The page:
Charitable Planning

Charitable Planning

| September 25, 2019

Tips For Tax Efficient Giving

Most of us are eager to claim as many tax deductions as possible. Unfortunately for many, the newly expanded standard deduction will preclude many of us from itemizing moving forward. If you are in a situation where you are close to itemizing based on mortgage interest, taxes, and specifically charitable giving, I would like to introduce the “Charitable Clumping” strategy. Effectively what you are doing is accelerating next year’s gifting into the current tax year. Below is an example. Steve and Lauren gift $10k per year to a local charity. Their mortgage interest and taxes amount to an additional $10k per year. The expanded standard deduction of $24,400 for 2019 is greater than their $20k itemized deduction so they would elect the standard deduction on their tax return. If Steve and Lauren were to decide to give 2020’s $10k donation to the charity prior to 2019 year-end, they would boost their 2019 itemized deductions to $30K and be able to reduce their taxable income by and additional $5,600 above the standard deduction. In 2020, they would not gift to the charity and claim the standard deduction on their taxes.

Additionally, Steve and Lauren could decide to gift appreciated shares directly to the charity. For instance, let’s assume Lauren worked for a public company and acquired 1,000 shares over time. She bought the shares for $1,000 and they are now worth $10,000. If she were to sell the shares in order to give to the charity, she would be subject to capital gains tax on $9,000 (proceeds – basis). Alternatively, she could gift the shares directly to the charity and would avoid this capital gain. Let’s look at once last scenario. Let’s say that Steve is 70 ½ years old and his 2019 Required Minimum Distribution is $10k. Steve could decide to gift that RMD directly to the charity and would not have to recognize the income. Additionally Steve and Lauren would still be able to elect the standard deduction of $24,400 on their tax return. Assuming Steve is in the 22% federal tax bracket, this would save him $2,200 on his federal tax bill.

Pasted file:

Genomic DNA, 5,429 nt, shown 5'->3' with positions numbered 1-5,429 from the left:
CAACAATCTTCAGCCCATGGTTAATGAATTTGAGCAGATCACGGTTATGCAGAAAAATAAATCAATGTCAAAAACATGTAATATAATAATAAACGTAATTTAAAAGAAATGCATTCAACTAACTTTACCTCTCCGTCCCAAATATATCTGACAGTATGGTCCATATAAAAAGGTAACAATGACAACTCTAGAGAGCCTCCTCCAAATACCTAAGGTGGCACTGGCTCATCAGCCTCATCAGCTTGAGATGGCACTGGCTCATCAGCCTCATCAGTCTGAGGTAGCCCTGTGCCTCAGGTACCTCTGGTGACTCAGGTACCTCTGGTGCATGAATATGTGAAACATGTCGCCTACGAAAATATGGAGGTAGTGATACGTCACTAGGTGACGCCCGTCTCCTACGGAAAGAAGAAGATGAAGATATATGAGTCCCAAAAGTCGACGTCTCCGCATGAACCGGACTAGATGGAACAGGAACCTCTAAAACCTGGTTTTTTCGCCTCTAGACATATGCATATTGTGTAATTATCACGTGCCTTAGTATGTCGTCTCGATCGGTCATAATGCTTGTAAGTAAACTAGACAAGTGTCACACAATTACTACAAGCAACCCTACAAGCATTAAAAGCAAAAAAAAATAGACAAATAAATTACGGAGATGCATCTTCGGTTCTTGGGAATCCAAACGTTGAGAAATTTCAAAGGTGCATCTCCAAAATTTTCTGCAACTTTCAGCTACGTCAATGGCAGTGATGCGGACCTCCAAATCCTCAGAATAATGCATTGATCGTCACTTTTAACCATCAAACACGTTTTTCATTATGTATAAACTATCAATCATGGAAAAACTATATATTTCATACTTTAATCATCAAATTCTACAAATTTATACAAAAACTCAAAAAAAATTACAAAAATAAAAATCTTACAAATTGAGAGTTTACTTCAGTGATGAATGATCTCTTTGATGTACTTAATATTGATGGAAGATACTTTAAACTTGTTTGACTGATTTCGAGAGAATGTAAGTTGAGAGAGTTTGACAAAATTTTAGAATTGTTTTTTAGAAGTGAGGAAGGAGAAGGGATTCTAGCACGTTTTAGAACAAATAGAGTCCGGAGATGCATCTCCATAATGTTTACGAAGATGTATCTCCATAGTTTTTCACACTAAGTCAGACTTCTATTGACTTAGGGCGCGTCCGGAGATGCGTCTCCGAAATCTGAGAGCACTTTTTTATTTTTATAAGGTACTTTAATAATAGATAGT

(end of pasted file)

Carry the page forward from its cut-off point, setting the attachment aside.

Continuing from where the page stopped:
There are many ways to implement the above strategies and we would be happy to discuss the details if you feel they might apply to you!